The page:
Uncle Sam allows us to deduct the money we spend on the tools of our trade, within reason. For instance, if you have a home office, you'll likely be able to claim expenses for things such as a computer, a printer, copy paper, furnishings and a helipad. Well OK, maybe not the helipad.
But Gail Rosen, a CPA in Martinsville, N.J., was blindsided by one eye-popping expense on a client's return.
"My client is a painter, and he gave us his airfare to Brazil as a deduction," she recalls. "When I questioned the airfare, he said he went to Brazil to get spatulas."
5. The Church of Bob the Self-Ordained
Tax season may cause some of us to pray for deliverance, but one taxpayer took it one step too far with this now-former CPA, who requested anonymity.
"This client was in the fitness business. As we were going through his return, he says, 'Oh, and I built a prayer room that I'd like to take as a charitable deduction.' At first I thought he was joking, like OK, we'll take the bedroom and the swing set outside, too. But he was dead serious."
"I said, 'Well, it's in your house, right? And you're not a minister. So unless your religion is kind of unique to you and it's a recognized charity or church, those payments come out of your own pocket.' He got quite angry when I said there's just no way, dude."
"It's pretty straightforward: Just because people take their shoes off when they enter doesn't make your house a temple."
6. I thought the room service was a little goofy!
Sometimes, even paycheck deductions can be confusing -- especially if you're a professional athlete, what with all those zeroes and all. Fortunately, they have guys like Robert Raiola, a sports and entertainment CPA in Cranford, N.J., to translate for them.
"I had a guy who played for the Baltimore Orioles, and he got traded to the Anaheim Angels who, at the time, were owned by Disney, and they put him up in a Disney hotel," Raiola recalls. "So he gets his first paycheck, and he calls me up all upset and says, 'Robert, there's a deduction on my paycheck for 'DIS-SUI.' I'm staying in a Disney hotel, but I'm not staying in a suite."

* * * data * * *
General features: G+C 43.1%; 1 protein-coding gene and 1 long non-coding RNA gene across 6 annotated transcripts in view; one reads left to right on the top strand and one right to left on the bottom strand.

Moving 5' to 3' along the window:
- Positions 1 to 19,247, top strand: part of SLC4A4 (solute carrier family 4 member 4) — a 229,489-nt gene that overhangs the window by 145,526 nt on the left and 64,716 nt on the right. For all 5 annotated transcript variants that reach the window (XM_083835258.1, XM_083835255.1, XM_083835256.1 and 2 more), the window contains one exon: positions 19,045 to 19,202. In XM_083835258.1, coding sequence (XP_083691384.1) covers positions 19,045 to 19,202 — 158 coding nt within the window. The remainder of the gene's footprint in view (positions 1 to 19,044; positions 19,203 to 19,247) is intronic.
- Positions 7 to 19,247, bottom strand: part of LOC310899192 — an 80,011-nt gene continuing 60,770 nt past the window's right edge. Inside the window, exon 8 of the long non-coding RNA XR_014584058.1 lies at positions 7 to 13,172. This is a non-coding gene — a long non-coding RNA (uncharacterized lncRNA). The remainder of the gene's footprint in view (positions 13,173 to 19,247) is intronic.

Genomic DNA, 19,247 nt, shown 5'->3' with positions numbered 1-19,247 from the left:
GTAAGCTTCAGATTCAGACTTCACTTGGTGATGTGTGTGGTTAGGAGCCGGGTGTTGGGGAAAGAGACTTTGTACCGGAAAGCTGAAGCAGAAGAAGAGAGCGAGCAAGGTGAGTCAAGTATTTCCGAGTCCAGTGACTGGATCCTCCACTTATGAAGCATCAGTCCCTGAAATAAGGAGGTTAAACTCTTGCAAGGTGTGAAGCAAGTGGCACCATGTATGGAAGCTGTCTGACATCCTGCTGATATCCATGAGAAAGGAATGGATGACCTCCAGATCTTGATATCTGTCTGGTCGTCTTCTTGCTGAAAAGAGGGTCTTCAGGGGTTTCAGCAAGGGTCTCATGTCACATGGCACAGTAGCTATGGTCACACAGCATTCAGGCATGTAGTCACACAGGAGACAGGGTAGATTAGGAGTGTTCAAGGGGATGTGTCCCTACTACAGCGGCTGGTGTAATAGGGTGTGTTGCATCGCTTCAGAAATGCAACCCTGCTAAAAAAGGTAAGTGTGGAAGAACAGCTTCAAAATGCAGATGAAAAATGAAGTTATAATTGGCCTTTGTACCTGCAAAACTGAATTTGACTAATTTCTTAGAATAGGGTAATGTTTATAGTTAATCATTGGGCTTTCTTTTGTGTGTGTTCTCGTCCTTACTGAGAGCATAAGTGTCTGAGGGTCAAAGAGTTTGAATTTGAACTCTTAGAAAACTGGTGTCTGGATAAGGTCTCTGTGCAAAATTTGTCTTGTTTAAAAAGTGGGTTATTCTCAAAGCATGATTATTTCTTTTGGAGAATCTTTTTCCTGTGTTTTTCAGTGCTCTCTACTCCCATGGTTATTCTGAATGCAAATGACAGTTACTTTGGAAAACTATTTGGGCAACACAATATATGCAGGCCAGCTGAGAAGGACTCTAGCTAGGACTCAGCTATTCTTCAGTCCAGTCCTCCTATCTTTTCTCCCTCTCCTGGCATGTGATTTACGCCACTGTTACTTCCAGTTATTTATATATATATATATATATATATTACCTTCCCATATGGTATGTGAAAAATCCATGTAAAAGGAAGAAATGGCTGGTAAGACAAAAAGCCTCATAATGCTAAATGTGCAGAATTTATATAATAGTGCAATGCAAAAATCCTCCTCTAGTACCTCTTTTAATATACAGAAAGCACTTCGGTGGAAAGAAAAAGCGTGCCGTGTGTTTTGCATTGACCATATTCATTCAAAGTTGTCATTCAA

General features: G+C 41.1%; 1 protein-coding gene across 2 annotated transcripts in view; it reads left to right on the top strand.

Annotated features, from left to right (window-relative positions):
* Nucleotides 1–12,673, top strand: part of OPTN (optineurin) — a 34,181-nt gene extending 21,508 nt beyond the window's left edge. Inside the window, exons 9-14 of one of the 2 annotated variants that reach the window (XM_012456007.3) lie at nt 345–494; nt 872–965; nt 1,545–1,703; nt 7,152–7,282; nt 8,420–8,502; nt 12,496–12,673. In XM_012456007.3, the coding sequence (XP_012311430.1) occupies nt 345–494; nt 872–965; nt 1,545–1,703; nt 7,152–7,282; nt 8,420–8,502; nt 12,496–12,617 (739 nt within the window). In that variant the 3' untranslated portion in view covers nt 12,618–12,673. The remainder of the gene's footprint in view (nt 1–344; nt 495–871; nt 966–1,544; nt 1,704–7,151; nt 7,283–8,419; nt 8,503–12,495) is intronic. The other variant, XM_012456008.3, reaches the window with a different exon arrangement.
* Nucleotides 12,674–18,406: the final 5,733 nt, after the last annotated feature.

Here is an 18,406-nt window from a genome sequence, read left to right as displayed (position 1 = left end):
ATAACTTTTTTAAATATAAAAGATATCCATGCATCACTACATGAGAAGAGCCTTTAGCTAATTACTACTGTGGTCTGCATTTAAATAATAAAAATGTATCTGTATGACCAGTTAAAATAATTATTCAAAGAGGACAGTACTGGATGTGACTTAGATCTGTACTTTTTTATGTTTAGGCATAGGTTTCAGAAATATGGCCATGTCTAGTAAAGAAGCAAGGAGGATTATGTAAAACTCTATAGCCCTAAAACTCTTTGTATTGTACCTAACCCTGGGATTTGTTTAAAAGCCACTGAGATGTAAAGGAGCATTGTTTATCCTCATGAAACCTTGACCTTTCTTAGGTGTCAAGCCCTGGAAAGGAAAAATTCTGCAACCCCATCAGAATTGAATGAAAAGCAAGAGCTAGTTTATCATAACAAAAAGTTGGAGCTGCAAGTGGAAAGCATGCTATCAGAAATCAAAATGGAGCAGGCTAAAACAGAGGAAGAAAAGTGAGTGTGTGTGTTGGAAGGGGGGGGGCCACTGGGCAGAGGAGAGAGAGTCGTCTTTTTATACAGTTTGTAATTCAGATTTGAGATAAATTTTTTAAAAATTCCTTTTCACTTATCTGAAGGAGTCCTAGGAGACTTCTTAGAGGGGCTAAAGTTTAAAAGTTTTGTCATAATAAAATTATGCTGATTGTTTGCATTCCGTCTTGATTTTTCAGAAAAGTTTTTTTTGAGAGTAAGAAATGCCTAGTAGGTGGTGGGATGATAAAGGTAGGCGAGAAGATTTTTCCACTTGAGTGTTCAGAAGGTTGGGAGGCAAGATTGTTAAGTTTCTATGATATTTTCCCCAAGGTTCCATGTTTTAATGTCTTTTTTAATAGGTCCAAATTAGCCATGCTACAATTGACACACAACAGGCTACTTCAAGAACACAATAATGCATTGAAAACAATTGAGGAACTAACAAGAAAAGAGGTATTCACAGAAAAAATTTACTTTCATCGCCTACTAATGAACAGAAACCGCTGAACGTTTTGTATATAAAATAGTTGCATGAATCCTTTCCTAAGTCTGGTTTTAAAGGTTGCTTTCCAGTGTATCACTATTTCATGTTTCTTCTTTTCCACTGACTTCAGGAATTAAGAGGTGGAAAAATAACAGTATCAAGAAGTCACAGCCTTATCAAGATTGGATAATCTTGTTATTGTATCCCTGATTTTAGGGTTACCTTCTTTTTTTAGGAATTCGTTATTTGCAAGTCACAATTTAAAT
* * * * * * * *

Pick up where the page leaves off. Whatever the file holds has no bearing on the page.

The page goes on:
"I said, 'John, that DIS-SUI is state disability unemployment insurance.'"
[Also see: Tax Changes to Watch For]
7. We won't even ask about the mileage ...
We've heard of some crazy attempts to deduct cosmetic surgery over the years, but we've never come across a better counterargument than this one offered by Sean, a Dallas CPA whose saleswoman client listed a $14,000 breast enhancement as a business expense.
"I explained that this isn't a business expense. Medical expenses are on Schedule A; they're itemized deductions, and this doesn't even qualify for that because it's elective surgery," Sean says. "She said, 'But that's why I spent so much money; I wanted to get the best I could!'"
"So I said, 'Look, let's approach this like you would a car. Do you have records of when you used them for business reasons and when you used them for personal reasons? Are there maintenance fees associated with them?' She said, 'What?! I can't tell you that!' and I said, 'Exactly. And we can't write them off.'"
"There are only one or two professions that are allowed to write those off, and there's no pole involved here," he added.
8. But I imagine it was delicious ...
One advantage of working with CPAs is the comfort in knowing they'll have your back in the event of an IRS audit. However, there are professional guidelines that dictate just how far out on a limb your accountant is willing to climb to rescue you from the taxman.
If you ever want to lose an accountant for good, simply list him as an accessory to tax fraud, as happened to New Brunswick, N.J., CPA Ed Mendlowitz.
"I dropped a client who was being audited and who produced a diary listing biweekly lunches with me to discuss her taxes and financial affairs," he says. "I never had lunch with her."